The Daily Tar Heel

Serving the students and the University community since 1893

Friday July 23rd

National Poltics


Driver Dies, 4 Hurt After Car Accident

An 18-year-old Durham male died Sunday from injuries sustained in a car accident on Friday that caused four others to be admitted to UNC Hospitals for treatment. Kyle Ayers Gardner was placed under arrest by the Chapel Hill police after the accident Friday night for driving while intoxicated before he was taken to UNC Hospitals. Hospital officials said Gardner died around 12 a.m. Sunday. The accident happened just east of Boundary Street on Franklin Street at 11:05 p.m. Friday night, police reports state.

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Lottery Issue to Resurface Soon

After largely being forgotten, statewide lottery legislation could be revived this week. House Speaker Jim Black, D-Mecklenburg, announced Tuesday that legislation calling for a lottery referendum will be heard by a House committee within the next few days. Black has yet to announce which committee will hear the legislation -- the House Rules or House Finance Committee -- or when the bill will be heard.

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Dancing, Revelry Follow Annual BSM Coronation

Members of the Black Student Movement donned formal attire and gathered Saturday night at the Morehead Planetarium Ballroom to crown the 2001-02 Mr. and Ms. BSM. A night of dancing and revelry followed the crowning of seniors Thurston Cherry and Sundarkia Newman as Mr. and Ms. BSM. "This is a time of celebration, a time to look back at the things we've accomplished, and a time to look forward and continue with the movement," said BSM President Kristi Booker.

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Family Weekend Turnout Surprises Event's Planners

Most students and their families were thankful the University kept plans for its annual Carolina Family Weekend intact despite the emotional turmoil and travel complications of the past week. After the terrorist attacks in New York, Washington, D.C., and Pennsylvania, University officials considered canceling family weekend but eventually opted not to.

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Groups Aim to Help LGBT Community Socialize

Two new groups at UNC are starting to bring together the lesbian, gay, bisexual and transgender community through socializing and political activism. The Carolina LGBT Film Society and the Carolina LGBT Coalition were founded under the guidance of LGBT Administrative Assistant Fred Hashagen, who has been in office for less than a month. Freshman Trevor Hoppe started the film society, while Hashagen himself started the coalition, an umbrella group created to unite existing LGBT organizations. "A basic sense of community was lacking among LGBT individuals," Hashagen said.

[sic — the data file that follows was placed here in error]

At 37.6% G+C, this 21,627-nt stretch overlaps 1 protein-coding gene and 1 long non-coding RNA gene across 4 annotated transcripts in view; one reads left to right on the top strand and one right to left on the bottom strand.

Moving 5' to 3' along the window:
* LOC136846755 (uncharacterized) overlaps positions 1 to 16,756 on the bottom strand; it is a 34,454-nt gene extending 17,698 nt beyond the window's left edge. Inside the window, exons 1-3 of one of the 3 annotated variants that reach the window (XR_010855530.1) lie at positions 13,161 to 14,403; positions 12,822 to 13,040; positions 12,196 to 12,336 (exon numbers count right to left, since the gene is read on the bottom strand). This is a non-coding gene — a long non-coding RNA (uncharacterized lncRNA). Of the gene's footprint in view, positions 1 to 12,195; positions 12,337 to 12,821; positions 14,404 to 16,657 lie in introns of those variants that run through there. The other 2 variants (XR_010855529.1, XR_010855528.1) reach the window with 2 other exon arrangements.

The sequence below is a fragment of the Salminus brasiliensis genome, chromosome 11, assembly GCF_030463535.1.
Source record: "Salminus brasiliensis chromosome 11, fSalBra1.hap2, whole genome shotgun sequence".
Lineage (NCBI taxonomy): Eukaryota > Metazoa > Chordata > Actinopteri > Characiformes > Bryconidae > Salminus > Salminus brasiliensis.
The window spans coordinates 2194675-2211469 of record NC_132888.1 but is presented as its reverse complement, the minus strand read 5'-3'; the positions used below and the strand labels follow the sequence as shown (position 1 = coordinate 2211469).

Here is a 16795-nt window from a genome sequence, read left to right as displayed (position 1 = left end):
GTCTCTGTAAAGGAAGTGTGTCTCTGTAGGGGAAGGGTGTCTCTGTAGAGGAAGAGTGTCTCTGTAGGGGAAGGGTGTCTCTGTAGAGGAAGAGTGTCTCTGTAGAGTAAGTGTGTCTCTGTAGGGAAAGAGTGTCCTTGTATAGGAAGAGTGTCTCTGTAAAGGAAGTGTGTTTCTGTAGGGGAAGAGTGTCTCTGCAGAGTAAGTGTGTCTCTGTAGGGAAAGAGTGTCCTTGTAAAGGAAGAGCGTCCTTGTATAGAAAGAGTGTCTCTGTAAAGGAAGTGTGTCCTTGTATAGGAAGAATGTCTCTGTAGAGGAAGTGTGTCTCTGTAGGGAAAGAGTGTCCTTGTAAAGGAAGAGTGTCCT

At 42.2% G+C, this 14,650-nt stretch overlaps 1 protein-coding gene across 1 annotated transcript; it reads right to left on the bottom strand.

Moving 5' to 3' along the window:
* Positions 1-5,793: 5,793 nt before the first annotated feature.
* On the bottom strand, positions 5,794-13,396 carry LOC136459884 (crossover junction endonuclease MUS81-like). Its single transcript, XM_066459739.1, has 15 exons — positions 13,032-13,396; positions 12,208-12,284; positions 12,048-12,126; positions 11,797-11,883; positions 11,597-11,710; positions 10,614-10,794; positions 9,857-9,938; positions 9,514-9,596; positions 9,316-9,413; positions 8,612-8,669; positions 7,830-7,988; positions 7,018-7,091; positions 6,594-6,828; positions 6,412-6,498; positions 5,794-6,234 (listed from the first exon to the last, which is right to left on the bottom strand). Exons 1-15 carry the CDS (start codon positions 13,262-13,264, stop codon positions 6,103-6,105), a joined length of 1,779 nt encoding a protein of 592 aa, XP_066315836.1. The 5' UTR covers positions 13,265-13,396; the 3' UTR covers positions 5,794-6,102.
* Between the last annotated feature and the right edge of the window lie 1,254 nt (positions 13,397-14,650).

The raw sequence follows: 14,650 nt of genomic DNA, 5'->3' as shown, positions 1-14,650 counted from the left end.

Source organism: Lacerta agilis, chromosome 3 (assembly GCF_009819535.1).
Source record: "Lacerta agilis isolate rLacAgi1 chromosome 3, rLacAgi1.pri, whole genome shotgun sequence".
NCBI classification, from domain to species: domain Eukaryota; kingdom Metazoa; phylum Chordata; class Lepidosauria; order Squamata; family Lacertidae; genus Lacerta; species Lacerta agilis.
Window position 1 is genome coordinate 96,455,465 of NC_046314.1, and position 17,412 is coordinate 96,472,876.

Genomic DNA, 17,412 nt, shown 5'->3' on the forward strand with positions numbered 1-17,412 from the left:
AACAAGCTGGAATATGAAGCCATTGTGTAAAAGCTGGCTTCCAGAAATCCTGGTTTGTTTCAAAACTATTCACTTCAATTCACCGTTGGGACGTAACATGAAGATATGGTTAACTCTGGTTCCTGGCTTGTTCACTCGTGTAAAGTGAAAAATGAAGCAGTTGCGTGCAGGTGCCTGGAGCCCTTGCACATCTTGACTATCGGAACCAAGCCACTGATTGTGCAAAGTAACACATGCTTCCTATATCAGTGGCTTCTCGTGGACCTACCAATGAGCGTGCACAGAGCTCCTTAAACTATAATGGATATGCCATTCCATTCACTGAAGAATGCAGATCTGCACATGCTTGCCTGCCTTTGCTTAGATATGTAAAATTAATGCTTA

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BOG Mulls Funding Concerns

Board of Governors members expressed concern Friday morning about acquiring sufficient funds to support the rapidly expanding enrollment at UNC-system schools. The board also formally approved an increase in tuition that the N.C. General Assembly passed last month. System schools must mail additional bills for the fall semester that is now a month old.

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Volleyball Tops Tribe Despite Early Setback

Coming off a 3-2 loss at Santa Clara last Sunday and an emotional week that featured a number of canceled matches and practices, signs of a potential letdown were in place for the North Carolina volleyball team against William & Mary. And after losing the first game and struggling throughout the second, the Tar Heels rebounded to win the match 3-1. After being outscored 10-4 to end the first game, a 30-22 loss, UNC found themselves trailing again, 28-27, near the end of game two.

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Tax Proposal Snagged in 2-Week Senate Delay

Two weeks after the N.C. House passed a tax package, the Senate has yet to make significant progress on the proposal. On Aug. 30, the House approved by a narrow majority a tax package that would generate $391 million in tax revenue for the current fiscal year. The House package gives local governments the ability to raise the sales tax by a half cent, create a higher tax bracket for the wealthy and provide several tax credits for the poor.